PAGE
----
I already wrote about this Xbox One exclusive adventure by Swery65 finally being released for PC. Now I grabbed the game from the Steam summer sale, eager to play as David – the ex Boston Police detective and a handsome devil – who lost his wife a couple of years ago, and is now working as a PI, diving (in more senses than one) into the past to solve the most important case of his life.
David is somewhat a cliche with the scruffy looks, a lost love and a personal case to obsess over. But that’s really where the familiar ground ends. Every character in this game is rather strange, some are very colourful and flamboyant, some just weird and scary. But the peculiar people and events create a rather unique and somewhat surreal atmosphere, one that I personally found very appealing.
The first season of D4 consists of a rather short prologue and somewhat longer episodes 1 and 2. The story ends with a cliffhanger and unnerving ‘To be continued’ but is definitely an interesting play and worth the time – even if the second season would never actually come out. But let’s all hope it does! And buy lots of copies of Dark Dreams Don’t Die to make it happen.
The story contains a fair amount of violence as well as weird and disturbing incidents, also handling illegal drugs. The age rating of 17+ seems about right. The bloody and honest reality of drug related deaths mixed with the quirky personalities make the game feel a bit like an acid trip itself (not that I have actually experienced one – don’t arrest me) with some cool highs and scary and disturbing lows.
David is haunted by the death of his wife and insists that he can go back to prevent it. He does travel into past, at least in some sense, but people keep telling him that it’s impossible to actually change things. David is determined to keep trying though, and the first episodes already start revealing things that are more complex than just the death of David’s Little Peggy.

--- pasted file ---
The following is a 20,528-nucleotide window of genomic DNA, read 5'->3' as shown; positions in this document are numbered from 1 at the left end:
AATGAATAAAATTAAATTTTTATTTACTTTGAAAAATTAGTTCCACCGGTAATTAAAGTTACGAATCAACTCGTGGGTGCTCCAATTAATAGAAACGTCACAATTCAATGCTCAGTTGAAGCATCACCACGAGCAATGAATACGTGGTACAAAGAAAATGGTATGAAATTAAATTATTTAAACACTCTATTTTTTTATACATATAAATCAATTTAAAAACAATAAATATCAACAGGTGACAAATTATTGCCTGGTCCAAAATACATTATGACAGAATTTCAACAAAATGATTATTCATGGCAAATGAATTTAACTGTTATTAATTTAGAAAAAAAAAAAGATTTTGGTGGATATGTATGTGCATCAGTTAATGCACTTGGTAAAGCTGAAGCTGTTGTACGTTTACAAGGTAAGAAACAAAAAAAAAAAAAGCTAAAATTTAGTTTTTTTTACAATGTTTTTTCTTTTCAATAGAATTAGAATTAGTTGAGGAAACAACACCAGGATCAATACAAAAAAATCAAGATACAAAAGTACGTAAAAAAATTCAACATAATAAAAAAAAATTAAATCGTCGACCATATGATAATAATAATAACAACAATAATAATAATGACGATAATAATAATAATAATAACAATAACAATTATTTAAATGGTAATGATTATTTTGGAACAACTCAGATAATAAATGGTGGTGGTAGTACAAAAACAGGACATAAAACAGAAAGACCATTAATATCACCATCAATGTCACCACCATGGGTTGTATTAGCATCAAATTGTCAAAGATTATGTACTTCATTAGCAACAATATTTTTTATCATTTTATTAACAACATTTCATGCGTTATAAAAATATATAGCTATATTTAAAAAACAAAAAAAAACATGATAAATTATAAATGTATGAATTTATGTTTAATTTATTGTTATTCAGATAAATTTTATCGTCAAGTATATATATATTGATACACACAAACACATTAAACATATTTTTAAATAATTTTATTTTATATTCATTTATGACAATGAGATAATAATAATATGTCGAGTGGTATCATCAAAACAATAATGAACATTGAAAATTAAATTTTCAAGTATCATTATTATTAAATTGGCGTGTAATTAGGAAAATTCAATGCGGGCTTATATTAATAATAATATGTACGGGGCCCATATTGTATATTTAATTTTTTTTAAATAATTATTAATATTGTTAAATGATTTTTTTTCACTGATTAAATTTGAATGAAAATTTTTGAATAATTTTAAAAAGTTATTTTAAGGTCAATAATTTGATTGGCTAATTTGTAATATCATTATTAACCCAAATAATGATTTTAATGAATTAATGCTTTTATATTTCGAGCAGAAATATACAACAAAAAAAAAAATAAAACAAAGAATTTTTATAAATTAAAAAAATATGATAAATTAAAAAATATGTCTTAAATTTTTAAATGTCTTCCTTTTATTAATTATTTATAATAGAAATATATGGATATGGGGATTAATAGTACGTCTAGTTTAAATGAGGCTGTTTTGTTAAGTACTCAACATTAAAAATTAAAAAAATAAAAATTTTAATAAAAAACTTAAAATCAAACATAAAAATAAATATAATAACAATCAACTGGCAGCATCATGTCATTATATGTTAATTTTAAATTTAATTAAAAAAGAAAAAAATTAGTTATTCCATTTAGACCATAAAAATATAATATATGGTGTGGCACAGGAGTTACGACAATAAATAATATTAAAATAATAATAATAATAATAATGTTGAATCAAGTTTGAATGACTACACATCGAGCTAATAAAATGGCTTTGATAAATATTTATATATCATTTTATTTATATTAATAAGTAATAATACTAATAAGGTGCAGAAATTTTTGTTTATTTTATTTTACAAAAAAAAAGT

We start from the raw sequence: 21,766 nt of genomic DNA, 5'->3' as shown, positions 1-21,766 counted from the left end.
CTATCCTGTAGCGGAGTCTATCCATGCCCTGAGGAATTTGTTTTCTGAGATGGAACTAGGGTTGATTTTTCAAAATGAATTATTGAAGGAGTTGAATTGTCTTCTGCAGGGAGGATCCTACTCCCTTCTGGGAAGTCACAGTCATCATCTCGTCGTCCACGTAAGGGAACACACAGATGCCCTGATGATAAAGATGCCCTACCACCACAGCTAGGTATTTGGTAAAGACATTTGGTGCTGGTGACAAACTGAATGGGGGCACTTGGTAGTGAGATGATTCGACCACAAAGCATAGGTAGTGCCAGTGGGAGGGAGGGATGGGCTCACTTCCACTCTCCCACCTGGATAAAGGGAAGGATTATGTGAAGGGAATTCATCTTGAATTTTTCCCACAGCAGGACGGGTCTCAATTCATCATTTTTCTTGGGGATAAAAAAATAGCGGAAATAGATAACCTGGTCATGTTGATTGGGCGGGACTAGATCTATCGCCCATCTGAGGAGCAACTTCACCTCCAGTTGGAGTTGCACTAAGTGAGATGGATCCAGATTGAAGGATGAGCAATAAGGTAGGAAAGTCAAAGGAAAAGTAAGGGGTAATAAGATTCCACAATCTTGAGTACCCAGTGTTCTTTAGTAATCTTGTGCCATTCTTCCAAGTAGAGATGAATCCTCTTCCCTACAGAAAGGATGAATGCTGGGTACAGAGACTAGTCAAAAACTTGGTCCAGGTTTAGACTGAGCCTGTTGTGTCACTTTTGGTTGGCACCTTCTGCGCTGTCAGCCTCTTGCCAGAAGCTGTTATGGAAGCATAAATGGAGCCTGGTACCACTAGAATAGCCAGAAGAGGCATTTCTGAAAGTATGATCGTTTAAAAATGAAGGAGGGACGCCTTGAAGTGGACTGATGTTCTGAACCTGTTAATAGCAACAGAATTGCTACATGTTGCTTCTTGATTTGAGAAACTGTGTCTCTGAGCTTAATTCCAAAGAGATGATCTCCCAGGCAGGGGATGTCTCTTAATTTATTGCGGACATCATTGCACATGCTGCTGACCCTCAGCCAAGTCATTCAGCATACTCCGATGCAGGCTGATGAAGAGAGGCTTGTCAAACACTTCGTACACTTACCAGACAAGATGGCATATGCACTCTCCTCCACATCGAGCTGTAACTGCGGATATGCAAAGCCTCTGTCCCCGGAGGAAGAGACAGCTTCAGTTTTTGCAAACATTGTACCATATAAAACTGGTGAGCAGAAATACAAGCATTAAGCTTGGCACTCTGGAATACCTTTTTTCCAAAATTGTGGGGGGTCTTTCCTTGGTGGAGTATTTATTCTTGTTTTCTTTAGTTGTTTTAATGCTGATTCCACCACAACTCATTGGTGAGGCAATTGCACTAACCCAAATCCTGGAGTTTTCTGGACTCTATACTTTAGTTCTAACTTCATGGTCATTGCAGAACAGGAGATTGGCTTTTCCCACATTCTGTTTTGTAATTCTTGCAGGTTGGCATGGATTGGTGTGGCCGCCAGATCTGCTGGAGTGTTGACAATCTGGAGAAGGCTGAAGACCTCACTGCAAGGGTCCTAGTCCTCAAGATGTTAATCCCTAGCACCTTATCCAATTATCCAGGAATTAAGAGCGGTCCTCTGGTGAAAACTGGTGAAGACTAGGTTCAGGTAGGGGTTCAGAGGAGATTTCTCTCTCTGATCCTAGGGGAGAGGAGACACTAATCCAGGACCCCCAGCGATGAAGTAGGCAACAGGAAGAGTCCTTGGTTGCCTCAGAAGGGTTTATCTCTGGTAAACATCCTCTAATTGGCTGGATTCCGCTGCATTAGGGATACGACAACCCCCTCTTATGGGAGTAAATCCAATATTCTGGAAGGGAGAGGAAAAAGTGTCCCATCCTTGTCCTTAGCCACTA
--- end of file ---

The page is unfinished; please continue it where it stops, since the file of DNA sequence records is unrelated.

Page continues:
The gameplay in D4 is a mix of point and click and some QTE events. It’s possible to choose between a gamepad and the new mouse controls, which are infinitely easier to master. The action scenes are also quite rare, so they are no reason to shy away from the game. D4 provides a decent tutorial in the beginning to learn the basics. After that there wasn’t really much frustration caused by the controls.
Most of the gameplay is just looking around and poking at things. There are some more conventional puzzles mixed in but they aren’t hard. The main case requires a certain amount of clues to be uncovered, and then the plot will advance automatically. David can also acquire extra cases from the people he meets and the necessary clues to solve them can be found by examining new glimmering hotspots. Those extra cases are not really as much cases as random conversations, but there are a lot of them and they give out some background information about the characters.
The extra cases are not the only optional parts of this game. D4 is filled with flavour items and easter eggs. Four characters can be dressed up in different styles, several magazine articles can be collected as well as the songs for the game soundtrack. David’s catty friend Amanda keeps up a store where many of these items can be purchased with the “game points” the player acquires with pretty much each action.
The mechanics tied to stamina, health and vision are also actual gameplay mechanics, like stats in a RPG. But there are limitless ways to fill them up as well as gain boosts to them – from different outfits and the likes – that they work much more like another extra flavour aspect. It can be funny or immersion-breaking how much crisps and jelly beans David munches while he conducts his investigations.
I enjoyed playing as David quite a lot. Not only is he a gorgeous and delightfully quirky guy, he is also surrounded by things that actually make him seem like the most boring man out there. And while he does brush off a lot of the weird stuff as something he sees every day, there are some good moments when he acknowledges the craziness around him. It is also quite uncertain if everything truly is as David perceives it to be.
In short, I love David and Dark Dreams Don’t Die. I really wish we get a continuation to this story that is only beginning to unravel all of its mysteries. Now I’m scoring it “only” at 9.0 because of the strange action scenes and unfortunately abrupt ending. If we get a completed story that doesn’t ruin the game, I might go even closer to full score.